Furthermore in our interaction with people we must remember that each person represent God’s image and is deserving of His love and our respect. If we are to truly represent God and Jesus then we must see all men as God sees them. Philippians 2:1-7 tells of that imitation of Christ’s humility and value of humanity. As we share the message of salvation we must also do what we can to restore the personhood of those we serve. The father clothed the son who came to him in rags. He did not just accept as a son and say you are forgiven. He gave his son a different standard of life to that he knew while he was away from his home (and his father). Granted the abundant life is what he was meant to enjoy; nothing missing, nothing lacking. This is not a prosperity gospel message but it picks up on James discourse on faith that is worth recognition (James 2:14-25).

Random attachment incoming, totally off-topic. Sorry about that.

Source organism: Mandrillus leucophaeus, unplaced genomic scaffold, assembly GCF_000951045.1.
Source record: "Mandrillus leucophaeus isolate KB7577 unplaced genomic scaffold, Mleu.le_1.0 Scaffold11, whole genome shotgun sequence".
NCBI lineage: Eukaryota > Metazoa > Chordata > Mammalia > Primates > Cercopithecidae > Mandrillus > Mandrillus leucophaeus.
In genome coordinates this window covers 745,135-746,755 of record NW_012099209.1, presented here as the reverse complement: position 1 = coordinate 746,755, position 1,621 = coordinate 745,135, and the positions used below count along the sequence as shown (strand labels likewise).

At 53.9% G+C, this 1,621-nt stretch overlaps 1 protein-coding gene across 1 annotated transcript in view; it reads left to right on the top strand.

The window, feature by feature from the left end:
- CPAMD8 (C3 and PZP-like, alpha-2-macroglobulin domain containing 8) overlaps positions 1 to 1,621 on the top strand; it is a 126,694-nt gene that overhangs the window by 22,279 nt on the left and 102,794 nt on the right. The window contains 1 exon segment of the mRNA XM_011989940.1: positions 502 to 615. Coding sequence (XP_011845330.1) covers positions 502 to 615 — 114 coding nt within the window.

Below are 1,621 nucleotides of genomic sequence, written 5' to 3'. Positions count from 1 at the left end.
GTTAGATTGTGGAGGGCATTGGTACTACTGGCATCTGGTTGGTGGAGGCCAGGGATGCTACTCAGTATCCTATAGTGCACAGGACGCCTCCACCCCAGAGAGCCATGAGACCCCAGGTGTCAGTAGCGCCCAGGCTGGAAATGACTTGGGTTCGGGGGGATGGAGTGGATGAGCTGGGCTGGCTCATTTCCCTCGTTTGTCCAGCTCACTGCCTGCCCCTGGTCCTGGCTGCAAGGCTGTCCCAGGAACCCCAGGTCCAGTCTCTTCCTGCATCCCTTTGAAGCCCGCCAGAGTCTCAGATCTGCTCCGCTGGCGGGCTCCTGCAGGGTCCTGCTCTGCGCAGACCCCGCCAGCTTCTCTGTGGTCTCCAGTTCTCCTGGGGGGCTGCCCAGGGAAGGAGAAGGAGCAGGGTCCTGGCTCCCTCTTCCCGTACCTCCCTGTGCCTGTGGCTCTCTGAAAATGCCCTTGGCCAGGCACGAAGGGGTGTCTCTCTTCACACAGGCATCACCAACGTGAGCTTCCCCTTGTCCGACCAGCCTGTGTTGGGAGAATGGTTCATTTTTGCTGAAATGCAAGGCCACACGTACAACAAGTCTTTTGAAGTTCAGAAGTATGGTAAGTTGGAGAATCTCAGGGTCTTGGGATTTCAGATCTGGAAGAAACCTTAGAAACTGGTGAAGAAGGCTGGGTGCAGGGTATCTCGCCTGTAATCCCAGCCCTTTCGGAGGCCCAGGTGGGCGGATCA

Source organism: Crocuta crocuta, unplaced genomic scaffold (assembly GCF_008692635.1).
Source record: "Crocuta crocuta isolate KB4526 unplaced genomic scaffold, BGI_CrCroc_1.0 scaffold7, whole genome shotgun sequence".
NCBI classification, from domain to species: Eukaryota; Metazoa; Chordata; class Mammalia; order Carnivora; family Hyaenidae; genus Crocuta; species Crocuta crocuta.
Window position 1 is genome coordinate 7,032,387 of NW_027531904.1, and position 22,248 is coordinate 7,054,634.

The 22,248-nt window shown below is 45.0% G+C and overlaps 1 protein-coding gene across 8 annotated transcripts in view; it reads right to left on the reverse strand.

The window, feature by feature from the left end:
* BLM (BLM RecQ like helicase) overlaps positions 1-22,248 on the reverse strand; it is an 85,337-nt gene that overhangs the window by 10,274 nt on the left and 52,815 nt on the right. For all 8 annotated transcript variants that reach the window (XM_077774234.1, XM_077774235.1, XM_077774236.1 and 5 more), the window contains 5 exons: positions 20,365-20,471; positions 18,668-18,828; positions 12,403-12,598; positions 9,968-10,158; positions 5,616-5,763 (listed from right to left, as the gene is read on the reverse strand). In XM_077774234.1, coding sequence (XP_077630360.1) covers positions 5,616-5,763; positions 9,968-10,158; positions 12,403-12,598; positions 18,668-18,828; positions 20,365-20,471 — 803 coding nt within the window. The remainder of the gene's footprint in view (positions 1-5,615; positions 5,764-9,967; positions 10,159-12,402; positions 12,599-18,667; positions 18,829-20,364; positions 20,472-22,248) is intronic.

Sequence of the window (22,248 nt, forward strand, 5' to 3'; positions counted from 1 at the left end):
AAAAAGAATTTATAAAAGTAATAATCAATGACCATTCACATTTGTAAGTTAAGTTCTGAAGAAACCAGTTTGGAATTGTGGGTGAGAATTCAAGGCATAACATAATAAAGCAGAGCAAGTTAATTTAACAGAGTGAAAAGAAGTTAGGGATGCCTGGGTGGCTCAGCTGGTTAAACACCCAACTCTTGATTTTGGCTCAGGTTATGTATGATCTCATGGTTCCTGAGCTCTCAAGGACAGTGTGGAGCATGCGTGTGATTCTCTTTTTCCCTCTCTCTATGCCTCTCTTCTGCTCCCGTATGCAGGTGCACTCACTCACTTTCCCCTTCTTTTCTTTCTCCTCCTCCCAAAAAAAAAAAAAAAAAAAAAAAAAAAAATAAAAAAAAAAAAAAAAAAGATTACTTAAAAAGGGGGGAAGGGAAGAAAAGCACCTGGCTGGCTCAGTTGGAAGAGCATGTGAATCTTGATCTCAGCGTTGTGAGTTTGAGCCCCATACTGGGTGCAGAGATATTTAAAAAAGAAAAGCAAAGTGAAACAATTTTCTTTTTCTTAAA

Codet, Frederic L. Commentary on Luke.1981.Kegrel Publications. United States of America.
Bock, Darrell, L.1994.Luke 1:1-9:50.Baker Book House Company.United States of America.
Hendriksen, William. 1978. New Testament Commentary: Luke. The Banner of Truth Trust, Edinburgh.
Van Doran, Williams,H.Gospel of Luke.1981. Kegrel Publications. United States of America.
Kaiser, Walters, C, Jr, Silva, Mois`es.2007. Introduction to Biblical Hermeneutics. Zondervan. United States of America
Willcock, Rev.J. 1978. The Preacher’s Complete Homiletic Commentary. Baker Book House, Grand Rapids, Michigan.
The NIV Rainbow Study Bible